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Photographs of woven fabric samples stained by a commercial food colourant and subsequently rinsed under running cold tap water

Swatches of polyester, linen, cotton and woven polyethylene (top row, left to right) are stained with food colouring (middle row) then shown after rinsing in plain water (bottom row). Credit: M. Alberghini et al./Nature Sustain.

Materials science

A plastic fabric could keep people cool — and help to fight global warming

The stain-resistant textile needs less washing, which means less energy consumption and lower emissions of greenhouse gases.

Using threads made from a common plastic, researchers have crafted a high-performance fabric that can keep you cool and clean.

Polyethylene (PE) is one of the most widely produced plastics in the world, and can be found in everything from food packaging to detergent bottles. Because the material is cheap and readily available, a research team led by Svetlana Boriskina at the Massachusetts Institute of Technology in Cambridge wondered whether PE could be engineered to make wearable garments.

The researchers used standard equipment from the textile industry to make PE fibres and weave them into fabrics. They found that woven PE not only wicks moisture more effectively than do a number of common fabrics, including polyester and cotton, but also dries faster. As a result, evaporation lowers the temperature of a surface covered with wet PE more than that of a surface covered with wet cotton. Woven PE is also highly stain resistant, and the process of colouring it does not require water.

The authors say that the adoption of woven-PE garments could reduce energy and water consumption from air conditioning and laundering.

More Research Highlights...

Light micrograph of a human egg cell during fertilisation

As a human egg cell is fertilized, two chromosome-containing cellular structures (dotted circles, centre) merge into one — a process that often goes wrong. Credit: Pascal Goetgheluck/Science Photo Library

Developmental biology

The error-prone step at the heart of making an embryo

High-resolution imaging shows why the union between two sets of chromosomes goes awry as least as often as not.
Satellite image of broken iceberg B-44.

Dark water borders chunks of iceberg broken off a West Antarctica glacier. The melting of the region’s ice sheet could allow the bedrock to rise, sloughing water into the ocean. Credit: NASA

Climate change

Antarctic rocks on the rebound could raise sea level much more than expected

When the ice covering the west of the continent disappears, the bedrock could rise up and shove extra water into the ocean.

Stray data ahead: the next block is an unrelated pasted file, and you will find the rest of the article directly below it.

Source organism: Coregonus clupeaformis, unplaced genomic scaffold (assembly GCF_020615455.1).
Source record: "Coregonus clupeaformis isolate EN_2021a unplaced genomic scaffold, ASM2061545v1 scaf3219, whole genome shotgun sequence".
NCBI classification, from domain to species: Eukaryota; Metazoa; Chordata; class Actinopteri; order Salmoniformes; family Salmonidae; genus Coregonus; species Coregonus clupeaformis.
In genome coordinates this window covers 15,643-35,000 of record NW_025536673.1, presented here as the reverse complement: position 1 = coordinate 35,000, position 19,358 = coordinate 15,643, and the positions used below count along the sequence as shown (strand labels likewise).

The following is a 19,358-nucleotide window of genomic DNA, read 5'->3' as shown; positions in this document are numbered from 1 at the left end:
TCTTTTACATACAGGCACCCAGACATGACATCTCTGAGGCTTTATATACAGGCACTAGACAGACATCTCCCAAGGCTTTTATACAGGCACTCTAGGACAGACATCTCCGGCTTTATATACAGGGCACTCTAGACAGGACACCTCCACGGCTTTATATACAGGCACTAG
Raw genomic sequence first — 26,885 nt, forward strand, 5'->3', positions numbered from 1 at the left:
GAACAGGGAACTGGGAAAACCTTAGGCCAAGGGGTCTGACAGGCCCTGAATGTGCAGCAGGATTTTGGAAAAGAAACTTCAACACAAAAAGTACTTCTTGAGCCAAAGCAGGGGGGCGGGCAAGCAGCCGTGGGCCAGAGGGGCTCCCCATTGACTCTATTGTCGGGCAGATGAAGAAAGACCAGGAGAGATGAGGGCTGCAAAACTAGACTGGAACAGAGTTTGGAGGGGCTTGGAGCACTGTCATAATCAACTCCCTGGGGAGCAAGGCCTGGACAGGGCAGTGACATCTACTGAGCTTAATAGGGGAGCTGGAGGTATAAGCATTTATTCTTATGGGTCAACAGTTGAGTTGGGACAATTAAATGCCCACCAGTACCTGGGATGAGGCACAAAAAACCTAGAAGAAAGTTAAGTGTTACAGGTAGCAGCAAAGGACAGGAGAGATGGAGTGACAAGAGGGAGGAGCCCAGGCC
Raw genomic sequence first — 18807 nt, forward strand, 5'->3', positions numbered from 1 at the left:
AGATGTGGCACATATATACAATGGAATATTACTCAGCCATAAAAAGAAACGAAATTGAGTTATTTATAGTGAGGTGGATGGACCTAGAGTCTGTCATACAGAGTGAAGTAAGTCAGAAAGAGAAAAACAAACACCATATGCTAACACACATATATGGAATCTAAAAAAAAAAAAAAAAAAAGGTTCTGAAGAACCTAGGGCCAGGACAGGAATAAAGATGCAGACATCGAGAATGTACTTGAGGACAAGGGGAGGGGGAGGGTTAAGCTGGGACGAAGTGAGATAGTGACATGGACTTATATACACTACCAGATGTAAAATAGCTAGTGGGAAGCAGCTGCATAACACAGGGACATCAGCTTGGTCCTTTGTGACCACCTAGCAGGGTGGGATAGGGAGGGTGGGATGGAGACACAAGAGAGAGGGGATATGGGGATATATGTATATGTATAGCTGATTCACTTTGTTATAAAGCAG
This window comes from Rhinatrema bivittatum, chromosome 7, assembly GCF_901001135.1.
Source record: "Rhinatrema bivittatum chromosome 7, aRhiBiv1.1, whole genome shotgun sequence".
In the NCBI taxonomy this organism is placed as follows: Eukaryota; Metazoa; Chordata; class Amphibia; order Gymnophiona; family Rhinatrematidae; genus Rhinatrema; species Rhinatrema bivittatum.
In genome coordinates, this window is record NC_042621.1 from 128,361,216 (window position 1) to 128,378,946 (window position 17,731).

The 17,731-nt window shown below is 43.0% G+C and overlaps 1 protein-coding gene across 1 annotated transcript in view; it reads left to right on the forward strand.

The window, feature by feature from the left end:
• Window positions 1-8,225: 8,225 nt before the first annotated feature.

Monteverde Cloud Forest Preserve, Costa Rica

Mist wafts through the trees at the Monteverde Cloud Forest Biological Preserve in Costa Rica. Cloud forests around the world are threatened by development, wood collection and climate change. Credit: Stefano Paterna/Alamy

Conservation biology

Forests that float in the clouds are drifting away

Tropical cloud forests are safe havens for a vast range of creatures and plants, but they are under siege around the globe.
Illustration of a brown dwarf

A rapidly spinning brown dwarf (pictured, artist’s impression) tends to have narrow atmospheric bands; the faster the spin, the thinner the bands. Credit: NASA/JPL-Caltech

Astronomy and astrophysics

Dim stars that have failed at fusion are masters of spin

Three brown dwarfs whirl on their axes at a dizzying rate that might be close to the celestial speed limit for these bodies.
Aerial photograph of beef cattle standing at the Texana Feeders feedlot in Floresville, Texas

Large-scale facilities such as this feedlot in Floresville, Texas, help to meet the global appetite for beef and other red meat, which remains strong despite the growing consumption of chicken and fish. Credit: Daniel Acker/Bloomberg/Getty


Meat lovers worldwide pay climate little heed

People are eating more poultry and fish — but they’re not giving up their hamburgers.
Midshipmen at dining table eat in formation, CIRCA 1900

Midshipmen in the United States in around 1900. A study found that body-mass index, a gauge of obesity, has increased with the generations during the twentieth century. Credit: Buyenlarge/Getty


A century of US data documents obesity’s racially skewed rise

An analysis also finds that obesity is common at a much younger age among people born in the early 1980s than those born in the late 1950s.
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